Month in a Minute: Top Headlines from the Indian Renewable Sector in February 2022

India installed a record 10 GW of new solar capacity in 2021


Here is a recap of some of the most important headlines from February 2022:

India installed a record 10 GW of new solar capacity in 2021, a big jump of 210% year-over-year (YoY) compared to 3.2 GW installed in 2020, according to Mercom India Research’s recently released Q4 & Annual India Solar Market Update report. This is the highest ever capacity of solar installations in a year in India. The cumulative installed solar capacity stood at 49.3 GW. The country also has a development pipeline of over 53 GW. In Q4 2021, India added 2.6 GW of solar, a decline of 7% compared to 2.8 GW installed in Q3 2021. The installations increased by 74% YoY compared to 1.5 GW in Q4 2020.

Solar tenders totaling approximately 6 GW were floated by various government agencies in the fourth quarter (Q4) of the calendar year (CY) 2021, an increase of 6% compared to 5.8 GW in Q3 2021, according to Mercom India Research. The figures were down by 26% compared to the same period last year. The auction activity decreased by 52% quarter-over-quarter (QoQ), and the numbers stood at 4.3 GW for the quarter, compared to 8.9 GW in Q3 2021. The numbers increased by 44% compared to the same period last year.

Distribution companies (DISCOMs) owed renewable generators ₹141.42 billion (~$1.89 billion) in overdue payments (excluding disputed amounts) at the end of January 2022, according to the data released by the Ministry of Power. The figure reported for January was 27% lower than ₹194.52 billion (~$2.61 billion) posted at the end of December 2021. According to the data released by PRAAPTI, the outstanding amount to renewable generators at the end of the month stood at ₹11.75 billion (~$157.13 million).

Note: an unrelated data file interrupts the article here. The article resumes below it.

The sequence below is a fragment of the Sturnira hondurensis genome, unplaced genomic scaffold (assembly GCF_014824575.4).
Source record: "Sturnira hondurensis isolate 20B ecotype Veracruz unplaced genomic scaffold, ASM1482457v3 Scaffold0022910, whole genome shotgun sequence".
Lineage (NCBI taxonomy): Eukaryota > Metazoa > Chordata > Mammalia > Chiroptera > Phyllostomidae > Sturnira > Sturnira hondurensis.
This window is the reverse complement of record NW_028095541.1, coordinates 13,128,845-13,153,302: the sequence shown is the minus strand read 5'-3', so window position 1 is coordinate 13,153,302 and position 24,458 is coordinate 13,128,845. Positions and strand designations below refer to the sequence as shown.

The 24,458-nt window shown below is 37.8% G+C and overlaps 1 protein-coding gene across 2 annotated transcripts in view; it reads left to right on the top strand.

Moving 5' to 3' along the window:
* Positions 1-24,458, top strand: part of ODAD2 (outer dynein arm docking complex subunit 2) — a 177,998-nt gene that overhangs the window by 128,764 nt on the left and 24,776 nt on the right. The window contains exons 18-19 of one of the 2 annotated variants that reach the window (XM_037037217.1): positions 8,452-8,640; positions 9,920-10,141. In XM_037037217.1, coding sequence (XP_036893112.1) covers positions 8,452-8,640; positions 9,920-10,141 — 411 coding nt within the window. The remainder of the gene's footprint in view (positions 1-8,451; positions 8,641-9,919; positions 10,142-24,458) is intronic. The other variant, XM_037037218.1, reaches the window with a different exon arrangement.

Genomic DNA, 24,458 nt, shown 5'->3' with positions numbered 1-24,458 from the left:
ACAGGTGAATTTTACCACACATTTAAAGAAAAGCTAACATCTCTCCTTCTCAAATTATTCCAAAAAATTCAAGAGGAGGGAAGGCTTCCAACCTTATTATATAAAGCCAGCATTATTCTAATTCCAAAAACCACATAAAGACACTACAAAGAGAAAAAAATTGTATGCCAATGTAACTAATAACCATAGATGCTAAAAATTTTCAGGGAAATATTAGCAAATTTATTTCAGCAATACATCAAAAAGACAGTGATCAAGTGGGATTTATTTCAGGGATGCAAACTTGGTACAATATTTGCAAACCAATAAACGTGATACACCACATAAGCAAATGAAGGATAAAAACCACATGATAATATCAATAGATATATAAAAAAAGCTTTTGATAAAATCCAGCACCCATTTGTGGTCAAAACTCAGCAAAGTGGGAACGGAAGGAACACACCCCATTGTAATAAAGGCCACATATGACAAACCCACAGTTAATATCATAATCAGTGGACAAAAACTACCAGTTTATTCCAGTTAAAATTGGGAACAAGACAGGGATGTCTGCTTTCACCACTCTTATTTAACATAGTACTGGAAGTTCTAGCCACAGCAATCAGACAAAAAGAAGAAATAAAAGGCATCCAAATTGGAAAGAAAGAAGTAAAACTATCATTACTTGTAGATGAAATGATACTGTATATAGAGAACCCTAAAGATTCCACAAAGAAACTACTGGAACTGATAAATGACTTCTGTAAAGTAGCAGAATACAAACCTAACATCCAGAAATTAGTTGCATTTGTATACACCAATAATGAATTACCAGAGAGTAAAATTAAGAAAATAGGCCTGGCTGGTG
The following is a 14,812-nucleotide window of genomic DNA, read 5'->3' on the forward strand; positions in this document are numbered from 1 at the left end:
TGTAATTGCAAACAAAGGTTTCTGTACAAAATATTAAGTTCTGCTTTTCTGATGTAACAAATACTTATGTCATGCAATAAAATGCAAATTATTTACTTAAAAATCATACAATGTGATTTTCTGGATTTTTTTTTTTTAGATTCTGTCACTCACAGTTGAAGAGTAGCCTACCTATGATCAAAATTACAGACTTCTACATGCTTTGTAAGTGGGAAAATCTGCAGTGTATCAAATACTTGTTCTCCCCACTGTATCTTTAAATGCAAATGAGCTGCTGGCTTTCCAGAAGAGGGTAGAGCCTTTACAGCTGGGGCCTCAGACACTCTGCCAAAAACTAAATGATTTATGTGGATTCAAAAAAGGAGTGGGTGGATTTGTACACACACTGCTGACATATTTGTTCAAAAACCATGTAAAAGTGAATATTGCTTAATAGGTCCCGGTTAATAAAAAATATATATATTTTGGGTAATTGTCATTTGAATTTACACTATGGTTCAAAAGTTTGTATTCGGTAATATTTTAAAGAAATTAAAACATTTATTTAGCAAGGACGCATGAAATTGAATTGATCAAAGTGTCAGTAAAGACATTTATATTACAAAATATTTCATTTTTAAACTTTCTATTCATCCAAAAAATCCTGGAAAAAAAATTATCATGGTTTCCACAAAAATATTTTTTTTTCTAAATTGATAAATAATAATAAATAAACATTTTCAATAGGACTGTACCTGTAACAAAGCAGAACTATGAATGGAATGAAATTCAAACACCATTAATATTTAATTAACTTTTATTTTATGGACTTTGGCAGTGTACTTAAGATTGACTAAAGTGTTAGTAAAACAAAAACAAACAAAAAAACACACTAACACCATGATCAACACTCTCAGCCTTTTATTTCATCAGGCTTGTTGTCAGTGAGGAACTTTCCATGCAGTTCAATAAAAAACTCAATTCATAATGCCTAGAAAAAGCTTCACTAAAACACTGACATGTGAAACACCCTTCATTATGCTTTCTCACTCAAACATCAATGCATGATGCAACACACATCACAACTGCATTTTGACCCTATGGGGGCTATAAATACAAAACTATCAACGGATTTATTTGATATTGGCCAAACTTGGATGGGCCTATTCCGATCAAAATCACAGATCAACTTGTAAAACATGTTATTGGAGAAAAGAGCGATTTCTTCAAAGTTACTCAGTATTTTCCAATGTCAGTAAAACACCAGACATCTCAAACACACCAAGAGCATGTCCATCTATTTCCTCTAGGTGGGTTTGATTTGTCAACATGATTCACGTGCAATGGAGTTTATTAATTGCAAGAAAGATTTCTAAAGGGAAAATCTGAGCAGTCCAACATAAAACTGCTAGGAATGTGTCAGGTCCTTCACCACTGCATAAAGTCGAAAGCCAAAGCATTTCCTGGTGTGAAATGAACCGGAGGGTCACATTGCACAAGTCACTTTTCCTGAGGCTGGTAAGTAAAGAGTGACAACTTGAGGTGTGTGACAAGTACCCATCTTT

In 2021, India imported solar cells and modules worth $3.52 billion (~₹262.6 billion), an increase of 641% compared to 2020. In 2020, the Indian solar sector had imported solar modules and cells worth nearly $475.78 million (~₹34.65 billion). Exports increased by 58%, amounting to $133.36 million (~₹9.88 billion) in 2021 compared to $84.16 million (~₹6.13 billion) in 2020. The imports soared as the industry started to recover from the adverse effects of the COVID-19 pandemic, and the delayed projects resumed construction activity.

The self-certification of solar photovoltaic (PV) inverters under the Bureau of Indian Standards (BIS) has been extended from December 31, 2021, to June 30, 2022, via a new notification issued by the Ministry of New and Renewable Energy (MNRE). However, the deadline is subject to the condition that manufacturers have valid International Electrotechnical Commission (IEC) accreditation and test reports from international test labs for the smooth implementation of the order.

India’s installed renewable energy capacity, including large hydro projects, stood at 150.4 GW, accounting for a share of 38.41% in the overall power mix at the end of the fourth quarter (Q4) of 2021, according to data from the Central Electricity Authority (CEA), Ministry of New and Renewable Energy (MNRE), and Mercom’s India Solar Project Tracker. The share of renewables increased marginally from the last quarter when the total renewable installations were 148.08 GW, with a share of 38%.